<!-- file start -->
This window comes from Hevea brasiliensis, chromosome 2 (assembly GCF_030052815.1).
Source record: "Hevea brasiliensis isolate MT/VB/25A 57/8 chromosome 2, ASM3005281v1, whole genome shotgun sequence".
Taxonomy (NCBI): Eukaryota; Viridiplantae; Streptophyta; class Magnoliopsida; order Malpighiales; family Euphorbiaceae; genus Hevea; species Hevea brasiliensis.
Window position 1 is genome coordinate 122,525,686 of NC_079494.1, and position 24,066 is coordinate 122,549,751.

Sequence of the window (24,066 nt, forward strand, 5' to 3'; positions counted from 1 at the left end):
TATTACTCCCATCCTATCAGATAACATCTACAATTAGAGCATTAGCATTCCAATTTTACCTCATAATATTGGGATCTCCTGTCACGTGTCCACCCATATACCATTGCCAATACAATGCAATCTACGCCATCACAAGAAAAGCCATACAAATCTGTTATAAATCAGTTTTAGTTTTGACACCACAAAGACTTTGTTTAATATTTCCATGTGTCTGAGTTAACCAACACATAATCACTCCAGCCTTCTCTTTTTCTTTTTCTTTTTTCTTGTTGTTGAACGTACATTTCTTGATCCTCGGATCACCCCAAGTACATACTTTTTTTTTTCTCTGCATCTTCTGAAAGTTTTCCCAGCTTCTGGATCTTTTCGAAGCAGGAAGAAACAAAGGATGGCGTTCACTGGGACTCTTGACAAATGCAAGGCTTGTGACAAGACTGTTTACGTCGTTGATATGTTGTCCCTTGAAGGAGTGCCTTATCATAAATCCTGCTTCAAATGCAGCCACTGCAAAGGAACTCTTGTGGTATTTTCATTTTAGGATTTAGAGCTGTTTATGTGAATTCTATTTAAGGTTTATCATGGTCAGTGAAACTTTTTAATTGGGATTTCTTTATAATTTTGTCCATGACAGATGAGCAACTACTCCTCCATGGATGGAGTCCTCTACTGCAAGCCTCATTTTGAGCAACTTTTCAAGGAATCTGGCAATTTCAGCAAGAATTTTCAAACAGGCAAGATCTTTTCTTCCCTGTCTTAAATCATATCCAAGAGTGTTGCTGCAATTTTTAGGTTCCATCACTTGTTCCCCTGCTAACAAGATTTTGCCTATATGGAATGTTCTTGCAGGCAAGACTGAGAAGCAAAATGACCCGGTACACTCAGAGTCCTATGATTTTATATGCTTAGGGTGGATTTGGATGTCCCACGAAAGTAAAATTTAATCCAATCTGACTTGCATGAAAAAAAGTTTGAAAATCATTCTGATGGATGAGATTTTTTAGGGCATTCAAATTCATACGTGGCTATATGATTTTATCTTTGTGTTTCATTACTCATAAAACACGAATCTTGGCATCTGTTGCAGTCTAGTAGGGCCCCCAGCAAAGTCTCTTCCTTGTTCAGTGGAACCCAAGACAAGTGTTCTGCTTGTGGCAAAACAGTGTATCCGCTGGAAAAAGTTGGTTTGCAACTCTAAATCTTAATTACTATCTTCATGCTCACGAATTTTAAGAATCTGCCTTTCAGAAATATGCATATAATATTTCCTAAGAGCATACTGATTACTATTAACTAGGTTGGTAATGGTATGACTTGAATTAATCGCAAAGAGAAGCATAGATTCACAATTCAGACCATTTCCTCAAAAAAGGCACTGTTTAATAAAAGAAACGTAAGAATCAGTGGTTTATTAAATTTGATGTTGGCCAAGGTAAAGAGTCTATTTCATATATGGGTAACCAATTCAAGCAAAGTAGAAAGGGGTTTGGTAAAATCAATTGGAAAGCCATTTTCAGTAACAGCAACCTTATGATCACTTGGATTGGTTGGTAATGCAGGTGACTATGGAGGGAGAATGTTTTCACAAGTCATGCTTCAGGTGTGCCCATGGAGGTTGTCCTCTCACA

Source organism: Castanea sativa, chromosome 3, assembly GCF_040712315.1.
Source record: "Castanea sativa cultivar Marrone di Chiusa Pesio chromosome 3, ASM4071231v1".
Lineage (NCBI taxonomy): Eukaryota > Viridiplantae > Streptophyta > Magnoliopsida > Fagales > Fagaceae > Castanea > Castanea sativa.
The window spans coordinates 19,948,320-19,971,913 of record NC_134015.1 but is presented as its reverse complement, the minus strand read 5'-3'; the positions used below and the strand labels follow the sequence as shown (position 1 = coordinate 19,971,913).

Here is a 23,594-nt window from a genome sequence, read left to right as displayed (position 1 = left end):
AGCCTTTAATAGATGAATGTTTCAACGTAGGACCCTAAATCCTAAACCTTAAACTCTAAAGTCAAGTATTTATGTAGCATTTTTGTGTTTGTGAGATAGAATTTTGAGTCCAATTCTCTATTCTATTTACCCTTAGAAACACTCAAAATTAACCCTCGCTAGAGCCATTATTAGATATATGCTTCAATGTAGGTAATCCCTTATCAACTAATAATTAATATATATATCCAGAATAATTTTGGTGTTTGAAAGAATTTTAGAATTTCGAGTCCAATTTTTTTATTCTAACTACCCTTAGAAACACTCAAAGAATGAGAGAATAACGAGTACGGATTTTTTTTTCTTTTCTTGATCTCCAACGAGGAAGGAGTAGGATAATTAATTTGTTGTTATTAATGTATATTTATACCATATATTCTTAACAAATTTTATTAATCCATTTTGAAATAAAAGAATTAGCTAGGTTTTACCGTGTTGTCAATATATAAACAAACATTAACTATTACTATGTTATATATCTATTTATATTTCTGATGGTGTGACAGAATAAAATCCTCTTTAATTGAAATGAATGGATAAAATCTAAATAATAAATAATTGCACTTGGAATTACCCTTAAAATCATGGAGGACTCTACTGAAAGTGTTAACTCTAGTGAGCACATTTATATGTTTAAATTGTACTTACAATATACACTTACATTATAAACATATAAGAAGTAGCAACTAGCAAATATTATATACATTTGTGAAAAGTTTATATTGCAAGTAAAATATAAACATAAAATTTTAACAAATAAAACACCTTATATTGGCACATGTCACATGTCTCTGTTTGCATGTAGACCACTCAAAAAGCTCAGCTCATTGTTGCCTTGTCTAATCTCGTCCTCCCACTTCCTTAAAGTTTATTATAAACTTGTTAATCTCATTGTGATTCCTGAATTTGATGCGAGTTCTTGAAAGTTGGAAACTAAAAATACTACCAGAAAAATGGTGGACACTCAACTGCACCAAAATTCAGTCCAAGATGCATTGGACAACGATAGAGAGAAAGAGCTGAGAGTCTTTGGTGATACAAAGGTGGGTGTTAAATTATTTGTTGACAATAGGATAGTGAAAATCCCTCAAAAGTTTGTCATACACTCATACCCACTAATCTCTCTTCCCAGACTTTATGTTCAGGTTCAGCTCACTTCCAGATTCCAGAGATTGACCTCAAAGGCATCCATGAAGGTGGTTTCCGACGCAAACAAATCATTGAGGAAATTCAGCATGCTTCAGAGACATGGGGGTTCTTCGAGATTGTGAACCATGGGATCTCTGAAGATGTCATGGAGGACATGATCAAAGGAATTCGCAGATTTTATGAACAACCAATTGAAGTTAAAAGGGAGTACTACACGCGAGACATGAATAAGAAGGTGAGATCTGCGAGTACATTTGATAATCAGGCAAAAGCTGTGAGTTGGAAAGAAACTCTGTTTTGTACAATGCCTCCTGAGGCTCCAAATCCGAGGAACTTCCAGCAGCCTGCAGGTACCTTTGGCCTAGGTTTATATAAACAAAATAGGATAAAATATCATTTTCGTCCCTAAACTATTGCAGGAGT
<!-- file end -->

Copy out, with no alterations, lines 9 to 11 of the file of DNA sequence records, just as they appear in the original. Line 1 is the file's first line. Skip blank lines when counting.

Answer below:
Lineage (NCBI taxonomy): Eukaryota > Viridiplantae > Streptophyta > Magnoliopsida > Fagales > Fagaceae > Castanea > Castanea sativa.
The window spans coordinates 19,948,320-19,971,913 of record NC_134015.1 but is presented as its reverse complement, the minus strand read 5'-3'; the positions used below and the strand labels follow the sequence as shown (position 1 = coordinate 19,971,913).

Here is a 23,594-nt window from a genome sequence, read left to right as displayed (position 1 = left end):